Laryngoscopy and tracheal intubation (LTI) maneouvers induce undesirable hypertension and ta­chycardia. [1] A significant factor that determines the se­verity of these haemodynamic perturbations is anaes­thetic depth at this stage. [2] Introduction of bispectral index (BIS) monitor into anaesthesia practice has made monitoring of anaesthetic depth feasible. Previous stud­ies have demonstrated that noxious stimulation of laryn­goscopy and tracheal intubation is associated with in­creases in BIS besides increases in blood pressure and heart rate. [3] Therefore it is common practice to admin­ister a variety of pharmacological adjunct either with premedication or at the time of induction of anaesthe­sia, to obtund /attenuate increases in BIS value as well as haemodynamics following laryngoscopy and tracheal intubation. [4],[5] Patients of intracranial tumours usually receive oral phenytoin from the day they are examined by the neurosurgeon to prevent seizures with their at­tendant complications. The commonly followed regi­men in an adult patient is administration of phenytoin sodium 200 to 300 mg orally, at night. This dose is continued for varying duration in the postoperative pe­riod. At our centre, on the morning of surgery, these patients receive 100 mg phenytoin intravenous, approxi­mately 90 min before induction of anaesthesia. It has been stated that a steady state of plasma concentration is achieved after at least one week of continuous oral phenytoin treatment. We hypothesized that because of its effects on the central nervous system and cardio­vascular system, phenytoin therapy could influence the BIS value and haemodynamic responses during induc­tion of general anaesthesia and tracheal intubation. The objectives of the present study were to compare the BIS value and haemodynamic responses associated with induction and tracheal intubation in patients with or without phenytoin therapy.


   Methods Top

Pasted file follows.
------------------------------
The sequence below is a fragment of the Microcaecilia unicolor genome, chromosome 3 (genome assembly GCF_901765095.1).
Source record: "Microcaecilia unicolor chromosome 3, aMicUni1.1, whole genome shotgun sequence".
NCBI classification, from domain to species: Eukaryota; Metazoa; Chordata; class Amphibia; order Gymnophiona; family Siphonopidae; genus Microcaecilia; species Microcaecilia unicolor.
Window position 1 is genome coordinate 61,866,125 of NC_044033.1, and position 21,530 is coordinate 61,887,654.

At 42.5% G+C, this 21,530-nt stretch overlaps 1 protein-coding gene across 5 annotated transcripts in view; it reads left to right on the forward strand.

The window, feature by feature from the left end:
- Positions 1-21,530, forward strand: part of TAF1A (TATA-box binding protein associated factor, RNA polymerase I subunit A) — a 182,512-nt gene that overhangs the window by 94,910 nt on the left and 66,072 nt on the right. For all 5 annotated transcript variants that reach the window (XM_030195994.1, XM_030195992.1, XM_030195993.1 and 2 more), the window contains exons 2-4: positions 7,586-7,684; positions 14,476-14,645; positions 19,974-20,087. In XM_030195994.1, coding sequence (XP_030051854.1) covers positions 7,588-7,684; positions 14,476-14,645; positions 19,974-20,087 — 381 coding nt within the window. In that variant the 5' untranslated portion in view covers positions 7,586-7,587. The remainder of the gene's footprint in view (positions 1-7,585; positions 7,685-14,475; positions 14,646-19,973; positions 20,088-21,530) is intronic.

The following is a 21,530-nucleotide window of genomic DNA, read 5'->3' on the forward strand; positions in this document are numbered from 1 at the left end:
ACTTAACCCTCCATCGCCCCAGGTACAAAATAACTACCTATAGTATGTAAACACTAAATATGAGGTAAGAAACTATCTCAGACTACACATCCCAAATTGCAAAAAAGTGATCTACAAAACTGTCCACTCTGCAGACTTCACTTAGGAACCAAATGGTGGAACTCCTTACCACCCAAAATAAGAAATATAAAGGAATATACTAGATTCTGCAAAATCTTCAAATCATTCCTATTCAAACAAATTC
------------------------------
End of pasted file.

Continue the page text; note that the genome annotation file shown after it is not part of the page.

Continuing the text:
This preliminary observational study was ap­proved by local Ethics committee and informed con­sent for participation in the study was obtained from 120 adult patients of either gender and American Soci­ety of Anesthesiologists (ASA) physical status I and II, scheduled for elective intracranial and spine surgery. Patients of intracranial surgical procedures, who were taking oral phenytoin 200 to 300 mg daily for more than seven days, were included in the study. Exclusion criteria were patients with intracranial vascular lesions, patients on phenytoin for less than one week, altered sensorium, cardiovascular, metabolic or chronic ob­structive pulmonary disease, drug / alcohol abuse, and anticipated difficult laryngoscopy / intubation. They were divided into two groups: patients on phenytoin were taken as phenytoin group while patients of spine sur­gery not on phenytoin therapy served as control. All patients were premedicated with 5 mg oral diazepam 2 hours before anaesthesia induction. Patients in the phenytoin group received an IV bolus of 100 mg pheny­toin approximately 90 min before induction, as per our hospital protocol. In the operation theatre BIS sensors were attached as per instructions of the manufacturers and connected to Aspect-2000 BIS monitor (Aspect medical system, Natick, MA, USA). Routine monitor­ing consisted of ECG, heart rate (HR), mean blood pressure (MBP) and SpO2 (Datex Engstrom, Helsinki, Finland). Non-invasive blood pressure (NIBP) moni­tor was set on stat mode which displays and records blood pressure reading every 30 sec. BIS smoothing rate was set at 15 sec. After noting baseline values of BIS, mean blood pressure (MBP) and HR, patients were administered fentanyl 2mcg.kg -1 approximately, and five minutes later thiopentone was administered until abolition of eye-lash reflex. Rocuronium 1mg.kg -1 was administered and trachea intubated 90 sec later. BIS, MBP and HR were recorded after induction (immedi­ate prior to laryngoscopy) and subsequently, at 30 sec interval for 120 sec after tracheal intubation. Anaes­thesia during the study period was maintained with 66% nitrous oxide in oxygen, and lungs were ventilated me­chanically. The study was terminated at this point and subsequent anaesthesia proceeded according to the surgical requirements. The time to intubation was taken from introduction of laryngoscope to tracheal tube placement. Patients in whom more than one attempt or more than 15sec were required for tracheal intubation were excluded from the study.